James Politi and Stephanie Kirchgaessner
The Republican plan to slash government spending by $61bn in 2011 could reduce US economic growth by 1.5 to 2 percentage points in the second and third quarters of the year, a Goldman Sachs economist has warned.
The note from Alec Phillips, a forecaster based in Washington, was seized in the ongoing US budget fight by Democrats as validating their argument that the legislation approved by the Republican-led House of Representatives last Saturday would do significant damage to the US recovery.
Chuck Schumer, the Democratic senator from New York, said: “This nonpartisan study proves that the House Republicans’ proposal is a recipe for a double-dip recession. Just as the economy is beginning to pick up a little steam, the Republican budget would snuff out any chance of recovery. This analysis puts a dagger through the heart of their ‘cut-and-grow’ fantasy”.
The Goldman analysis also points out that a potential compromise deal with $25bn in spending reductions this year – a more likely scenario – would lead to a smaller drag on growth of 1 percentage point in the second quarter.
Thereafter it would fade, with “negligible” impact on US output by the end of the year. This could make it harder for Democrats to argue that a more modest dose of spending reductions will have a meaningfully adverse economic impact.
Goldman, which is currently forecasting US gross domestic product growth of 4 per cent in the second and third quarters of 2011, also pegged the cost of a government shutdown to the US economy at $8bn in reduced spending per week, based on the experience of the federal closures of 1995 and 1996.
A government shutdown in the world’s largest economy will occur if Congress and the White House do not agree on a budget measure by the end of next week. Tough rhetoric from Republicans and Democrats has engulfed Washington in recent days, as both sides are positioning themselves for the final round of negotiations and trying to avoid blame if a shutdown occurs.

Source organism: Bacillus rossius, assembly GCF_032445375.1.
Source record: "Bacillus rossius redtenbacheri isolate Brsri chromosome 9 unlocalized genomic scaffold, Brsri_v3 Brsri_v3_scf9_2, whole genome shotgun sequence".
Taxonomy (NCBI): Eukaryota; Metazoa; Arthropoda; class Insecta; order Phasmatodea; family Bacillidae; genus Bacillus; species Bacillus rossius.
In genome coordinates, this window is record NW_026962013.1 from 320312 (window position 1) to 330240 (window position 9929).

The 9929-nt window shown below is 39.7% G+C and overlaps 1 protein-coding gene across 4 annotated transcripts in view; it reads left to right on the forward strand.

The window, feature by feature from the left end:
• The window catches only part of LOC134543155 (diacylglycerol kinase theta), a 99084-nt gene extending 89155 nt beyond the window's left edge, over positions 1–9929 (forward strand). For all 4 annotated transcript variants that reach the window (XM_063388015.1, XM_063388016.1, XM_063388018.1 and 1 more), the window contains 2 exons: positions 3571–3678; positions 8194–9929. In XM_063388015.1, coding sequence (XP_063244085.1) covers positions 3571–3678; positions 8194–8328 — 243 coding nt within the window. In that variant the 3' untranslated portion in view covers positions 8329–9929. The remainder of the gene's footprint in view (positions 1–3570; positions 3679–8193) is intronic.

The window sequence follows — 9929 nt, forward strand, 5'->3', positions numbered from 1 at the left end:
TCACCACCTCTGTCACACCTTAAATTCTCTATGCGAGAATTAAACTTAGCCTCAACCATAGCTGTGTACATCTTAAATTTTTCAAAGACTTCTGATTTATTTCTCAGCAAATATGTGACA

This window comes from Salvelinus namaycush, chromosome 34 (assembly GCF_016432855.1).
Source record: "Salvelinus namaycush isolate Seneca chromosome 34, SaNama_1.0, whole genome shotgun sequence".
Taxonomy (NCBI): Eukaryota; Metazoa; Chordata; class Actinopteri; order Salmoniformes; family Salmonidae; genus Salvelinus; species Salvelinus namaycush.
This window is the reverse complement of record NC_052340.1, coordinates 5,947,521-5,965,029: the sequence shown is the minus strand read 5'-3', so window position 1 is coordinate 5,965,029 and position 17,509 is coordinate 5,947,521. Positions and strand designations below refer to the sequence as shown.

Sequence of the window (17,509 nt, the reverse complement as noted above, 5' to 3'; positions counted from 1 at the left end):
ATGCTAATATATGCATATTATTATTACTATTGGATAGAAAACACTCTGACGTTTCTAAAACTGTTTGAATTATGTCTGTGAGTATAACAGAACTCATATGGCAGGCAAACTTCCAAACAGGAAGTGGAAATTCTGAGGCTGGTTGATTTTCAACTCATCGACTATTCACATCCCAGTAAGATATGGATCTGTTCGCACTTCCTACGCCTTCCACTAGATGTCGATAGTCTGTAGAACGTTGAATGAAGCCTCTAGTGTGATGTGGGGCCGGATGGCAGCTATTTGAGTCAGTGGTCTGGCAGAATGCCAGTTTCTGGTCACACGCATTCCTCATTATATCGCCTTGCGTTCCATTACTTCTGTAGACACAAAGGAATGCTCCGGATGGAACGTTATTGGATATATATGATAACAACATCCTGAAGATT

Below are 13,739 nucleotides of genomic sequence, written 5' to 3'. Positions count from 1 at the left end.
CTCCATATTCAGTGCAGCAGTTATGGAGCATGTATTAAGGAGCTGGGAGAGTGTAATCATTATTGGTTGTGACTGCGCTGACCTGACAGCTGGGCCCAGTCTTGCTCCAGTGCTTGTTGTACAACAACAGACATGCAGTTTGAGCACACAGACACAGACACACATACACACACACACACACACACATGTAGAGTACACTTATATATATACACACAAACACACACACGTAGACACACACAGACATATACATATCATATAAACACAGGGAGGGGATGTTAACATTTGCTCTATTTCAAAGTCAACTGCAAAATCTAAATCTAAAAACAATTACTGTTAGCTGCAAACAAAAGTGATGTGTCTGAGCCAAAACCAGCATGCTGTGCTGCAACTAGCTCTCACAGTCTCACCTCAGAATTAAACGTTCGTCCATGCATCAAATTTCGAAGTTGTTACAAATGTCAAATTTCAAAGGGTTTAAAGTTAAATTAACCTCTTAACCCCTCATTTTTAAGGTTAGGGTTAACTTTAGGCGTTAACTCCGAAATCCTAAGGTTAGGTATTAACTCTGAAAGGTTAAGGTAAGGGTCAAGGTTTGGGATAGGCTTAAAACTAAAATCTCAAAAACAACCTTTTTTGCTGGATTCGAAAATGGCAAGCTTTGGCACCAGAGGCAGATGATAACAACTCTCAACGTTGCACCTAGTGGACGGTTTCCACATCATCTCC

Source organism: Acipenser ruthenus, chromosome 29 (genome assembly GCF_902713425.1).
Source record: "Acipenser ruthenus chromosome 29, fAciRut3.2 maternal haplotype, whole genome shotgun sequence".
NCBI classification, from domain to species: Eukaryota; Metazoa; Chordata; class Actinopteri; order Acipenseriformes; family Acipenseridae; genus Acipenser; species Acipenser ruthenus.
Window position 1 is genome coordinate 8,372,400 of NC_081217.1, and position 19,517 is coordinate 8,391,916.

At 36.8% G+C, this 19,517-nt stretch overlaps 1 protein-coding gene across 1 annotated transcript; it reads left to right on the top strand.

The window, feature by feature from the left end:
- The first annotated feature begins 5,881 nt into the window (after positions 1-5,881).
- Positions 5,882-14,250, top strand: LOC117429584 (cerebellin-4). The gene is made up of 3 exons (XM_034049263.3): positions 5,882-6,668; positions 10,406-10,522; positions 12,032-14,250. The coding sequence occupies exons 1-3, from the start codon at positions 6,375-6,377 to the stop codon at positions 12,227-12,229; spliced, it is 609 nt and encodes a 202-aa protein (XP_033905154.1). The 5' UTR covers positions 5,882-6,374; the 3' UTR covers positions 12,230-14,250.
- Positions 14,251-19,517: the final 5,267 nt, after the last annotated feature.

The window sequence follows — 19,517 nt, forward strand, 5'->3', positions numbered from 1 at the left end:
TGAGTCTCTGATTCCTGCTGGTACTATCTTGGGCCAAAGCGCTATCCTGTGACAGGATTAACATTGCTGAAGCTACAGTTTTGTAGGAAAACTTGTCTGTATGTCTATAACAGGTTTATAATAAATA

With Congress in recess, the ideological and political battle over US budget cuts is playing out in state capitals across America, in cities like Indianapolis, Columbus, and Madison.
Democratic state senators in Wisconsin on Wednesday remained in a tense standoff with Republican governor Scott Walker over a proposed budget bill that would severely curtail union rights to collective bargaining. Democratic lawmakers defended their decision to flee the state last week to prevent the proposal from passing, arguing that failure to defeat Mr Walker’s measure would be a devastating blow to unions across the country.
“We are in the battle of our lives against a really right wing agenda. If we can’t do it at this point, we will fundamentally change the character of our country and our state for a generation” said Mark Miller, the top Democratic state senator.
While Republican governors like Mr Walker and New Jersey’s Chris Christie, who is pushing similar changes to union rules, have become heroes to activist conservatives and Tea Party members who believe fundamental changes to state budgets can only be accomplished with sweeping labour reform, public opinion polls show the strategy carries risk.
A Gallup poll released this week showed that 61 per cent of Americans opposed the kind of legislation that was proposed by Mr Walker in Wisconsin and a slim majority (53 per cent) oppose reducing pay and benefits for state workers.
The polling shows that Republicans risk overreaching. At least two Republican governors, Mitch Daniels of Indiana and Rick Scott of Florida, seem to have taken that message on board, and are distancing themselves from efforts to rein in labour unions.
Mr Daniels this week said he disagreed with efforts by Republican colleagues in his state to pass an anti-union measure, and refused to deploy state police to track down Democratic lawmakers who had abandoned the capital to avoid a vote on the measure.